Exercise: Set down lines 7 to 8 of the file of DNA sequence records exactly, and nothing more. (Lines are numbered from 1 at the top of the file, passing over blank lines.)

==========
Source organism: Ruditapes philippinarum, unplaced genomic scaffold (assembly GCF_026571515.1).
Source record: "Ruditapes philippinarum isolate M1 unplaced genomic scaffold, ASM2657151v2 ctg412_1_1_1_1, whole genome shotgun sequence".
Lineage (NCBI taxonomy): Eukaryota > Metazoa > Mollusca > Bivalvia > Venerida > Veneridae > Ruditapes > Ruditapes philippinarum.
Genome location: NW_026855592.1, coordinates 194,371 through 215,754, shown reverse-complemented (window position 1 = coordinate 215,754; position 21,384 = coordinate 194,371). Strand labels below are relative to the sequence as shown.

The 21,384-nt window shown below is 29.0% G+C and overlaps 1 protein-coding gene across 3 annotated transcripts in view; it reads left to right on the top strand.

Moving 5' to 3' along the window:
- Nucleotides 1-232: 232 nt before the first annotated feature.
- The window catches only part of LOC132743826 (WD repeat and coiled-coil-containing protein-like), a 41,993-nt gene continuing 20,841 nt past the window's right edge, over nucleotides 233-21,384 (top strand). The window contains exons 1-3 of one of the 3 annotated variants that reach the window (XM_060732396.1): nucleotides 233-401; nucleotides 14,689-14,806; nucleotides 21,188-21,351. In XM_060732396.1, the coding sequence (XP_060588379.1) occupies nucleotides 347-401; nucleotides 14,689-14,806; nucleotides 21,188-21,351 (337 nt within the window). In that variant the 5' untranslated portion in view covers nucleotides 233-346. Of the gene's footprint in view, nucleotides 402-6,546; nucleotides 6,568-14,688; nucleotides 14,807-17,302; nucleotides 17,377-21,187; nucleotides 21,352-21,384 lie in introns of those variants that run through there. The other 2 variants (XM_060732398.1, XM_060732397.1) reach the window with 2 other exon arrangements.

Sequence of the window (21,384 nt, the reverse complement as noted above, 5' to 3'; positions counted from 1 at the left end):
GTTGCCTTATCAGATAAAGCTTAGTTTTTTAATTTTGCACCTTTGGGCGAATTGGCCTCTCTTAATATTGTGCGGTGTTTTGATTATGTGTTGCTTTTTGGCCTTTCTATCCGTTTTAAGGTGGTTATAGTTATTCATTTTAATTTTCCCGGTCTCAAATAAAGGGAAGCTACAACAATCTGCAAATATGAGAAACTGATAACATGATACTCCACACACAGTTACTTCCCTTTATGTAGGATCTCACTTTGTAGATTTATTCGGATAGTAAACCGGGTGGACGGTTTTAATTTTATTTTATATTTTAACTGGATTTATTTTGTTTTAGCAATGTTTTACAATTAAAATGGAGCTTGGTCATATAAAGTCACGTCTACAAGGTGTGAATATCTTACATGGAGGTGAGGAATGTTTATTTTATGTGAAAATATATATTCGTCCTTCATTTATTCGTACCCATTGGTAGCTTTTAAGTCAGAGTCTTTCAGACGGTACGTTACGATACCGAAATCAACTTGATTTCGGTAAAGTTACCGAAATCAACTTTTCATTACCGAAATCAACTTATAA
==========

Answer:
- Nucleotides 1-232: 232 nt before the first annotated feature.
- The window catches only part of LOC132743826 (WD repeat and coiled-coil-containing protein-like), a 41,993-nt gene continuing 20,841 nt past the window's right edge, over nucleotides 233-21,384 (top strand). The window contains exons 1-3 of one of the 3 annotated variants that reach the window (XM_060732396.1): nucleotides 233-401; nucleotides 14,689-14,806; nucleotides 21,188-21,351. In XM_060732396.1, the coding sequence (XP_060588379.1) occupies nucleotides 347-401; nucleotides 14,689-14,806; nucleotides 21,188-21,351 (337 nt within the window). In that variant the 5' untranslated portion in view covers nucleotides 233-346. Of the gene's footprint in view, nucleotides 402-6,546; nucleotides 6,568-14,688; nucleotides 14,807-17,302; nucleotides 17,377-21,187; nucleotides 21,352-21,384 lie in introns of those variants that run through there. The other 2 variants (XM_060732398.1, XM_060732397.1) reach the window with 2 other exon arrangements.